History behind the Dizzy Lizzy
William Ollie Hutton (Grandfather to the owner), was born in 1893 in St Clair, Missouri. He and his family moved to Glendale, California in the early 1920’s. He then became a Motorcycle Deputy for Los Angeles County for a couple of years. The motor unit for L.A. County was disbanded so he transferred to the Glendale Police Department who still was using Motorcycle Cops. He was one of 9 Motor Cops in 1928. During this time Walt Disney who was from Marceline, Missouri (154 miles away from St. Clair) moved to California (Burbank area) in 1923.
After a few years working as a Motor Cop for Glendale P.D., Ollie Hutton was involved in an on duty accident and was medically retired due to his injuries. Somehow, somewhere Ollie Hutton and Walt Disney connected with each other (unknown if they knew each other in Missouri) and it was during the late 1950’s – early 1960’s that Ollie Hutton had modified his 1908 Ford Model T to become the Dizzy Lizzy.
To see Dizzy Lizzy in 8mm action from back in the day, check out this next video:
Since Ollie Hutton was the only one who knew how to drive this vehicle, Walt Disney created a custom costume of the Disney character “Goofy” that he wore while driving in the later mentioned events. (The vehicle is controlled by a set of levers coming up through the floor board directly in front of the driver’s seat). His costume was of Goofy during the 1920’s era when men wore a driving overcoat and hat (no goggles) in open aired vehicles.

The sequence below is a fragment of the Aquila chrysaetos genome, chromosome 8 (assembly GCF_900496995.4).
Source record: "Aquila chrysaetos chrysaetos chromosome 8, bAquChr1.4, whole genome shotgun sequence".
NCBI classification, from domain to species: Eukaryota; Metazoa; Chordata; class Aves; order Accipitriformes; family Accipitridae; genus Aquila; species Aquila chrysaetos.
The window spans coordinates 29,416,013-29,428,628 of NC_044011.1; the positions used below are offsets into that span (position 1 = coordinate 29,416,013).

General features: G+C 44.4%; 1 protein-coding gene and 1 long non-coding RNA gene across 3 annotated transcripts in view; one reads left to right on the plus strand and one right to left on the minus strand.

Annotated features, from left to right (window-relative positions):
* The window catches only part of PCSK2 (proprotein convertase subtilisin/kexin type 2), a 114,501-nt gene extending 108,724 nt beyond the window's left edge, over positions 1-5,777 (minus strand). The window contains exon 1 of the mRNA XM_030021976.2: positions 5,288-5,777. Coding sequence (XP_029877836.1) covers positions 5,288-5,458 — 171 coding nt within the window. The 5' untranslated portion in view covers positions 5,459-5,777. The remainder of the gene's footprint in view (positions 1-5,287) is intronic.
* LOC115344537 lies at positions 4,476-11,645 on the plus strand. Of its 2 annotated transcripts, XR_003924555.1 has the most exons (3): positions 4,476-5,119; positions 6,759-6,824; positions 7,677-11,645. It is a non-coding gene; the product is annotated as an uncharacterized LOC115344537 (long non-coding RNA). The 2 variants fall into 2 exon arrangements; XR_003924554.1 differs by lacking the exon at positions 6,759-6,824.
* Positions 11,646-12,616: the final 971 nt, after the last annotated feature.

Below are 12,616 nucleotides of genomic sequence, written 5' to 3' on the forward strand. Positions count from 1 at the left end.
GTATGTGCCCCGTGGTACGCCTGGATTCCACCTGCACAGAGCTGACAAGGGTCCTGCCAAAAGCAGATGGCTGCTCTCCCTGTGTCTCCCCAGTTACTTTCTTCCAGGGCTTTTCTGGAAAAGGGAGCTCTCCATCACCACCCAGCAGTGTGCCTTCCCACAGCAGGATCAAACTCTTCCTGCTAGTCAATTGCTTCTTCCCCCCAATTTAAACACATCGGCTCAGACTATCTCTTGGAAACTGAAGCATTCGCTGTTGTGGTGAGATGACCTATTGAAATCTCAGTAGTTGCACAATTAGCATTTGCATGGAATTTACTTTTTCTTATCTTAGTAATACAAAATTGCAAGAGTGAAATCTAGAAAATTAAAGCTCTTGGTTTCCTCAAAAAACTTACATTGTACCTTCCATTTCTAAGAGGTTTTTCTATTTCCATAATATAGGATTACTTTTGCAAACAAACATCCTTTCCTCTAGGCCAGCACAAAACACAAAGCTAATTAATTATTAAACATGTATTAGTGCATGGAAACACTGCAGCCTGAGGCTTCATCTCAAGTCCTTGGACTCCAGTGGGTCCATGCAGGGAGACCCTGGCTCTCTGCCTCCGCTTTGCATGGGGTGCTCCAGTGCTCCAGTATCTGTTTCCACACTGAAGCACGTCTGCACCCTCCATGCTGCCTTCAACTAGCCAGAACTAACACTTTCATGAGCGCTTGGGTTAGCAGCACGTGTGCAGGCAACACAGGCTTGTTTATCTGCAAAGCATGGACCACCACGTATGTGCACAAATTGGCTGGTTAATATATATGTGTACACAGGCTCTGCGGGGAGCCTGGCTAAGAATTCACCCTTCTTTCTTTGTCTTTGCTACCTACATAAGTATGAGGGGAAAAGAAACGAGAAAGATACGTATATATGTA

What we do know is that during the early 1960’s this vehicle was driven in the daily Main Street Parade at Disneyland, was featured in the early 1960’s annual Hollywood Santa Claus Lane Parade, was guest star’s “Pa Oats” vehicle in the 1969 – 1979 T.V. series Hee Haw starring Buck Owens and Roy Clark, and was featured on ESPN Classic NFL Films with Steve Sabol during the 1964 season when the Baltimore Colts were playing the Los Angeles Rams at the L.A. Coliseum … the video above shows Ollie Hutton in the Disney Goofy costume driving Dizzy Lizzy with Coach Don Shula sitting in the front passenger side with quarterback Johnny Unitas in uniform with another unidentified player #10 sitting in the back seat.
The vehicle was restored to its current condition by a collector in Coeur d’Alene, Idaho and was driven in parades.
To see how incredibly agile Dizzy Lizzy is on the street, check out the video below:
Pretty cool, huh? I’m kind of surprised that I haven’t seen where anyone has built a modern day version using T-Bucket know-how and components.
About the closest I could find was this wildly decorated T-Bucket. But it’s more a visual overload than a wheelie machine. In my research, I also came up with a rather unique vintage Model T modification.
I’m sure this one made a parade or two in its day, but although it has probably the shortest T wheelbase I’ve seen I kind of doubt it had much wheelie capability given almost no weight is behind the rear axle.
Thanks for indulging me in this reminiscence that played a part in my T-Bucket fascination. At least I hope you found it mildly amusing.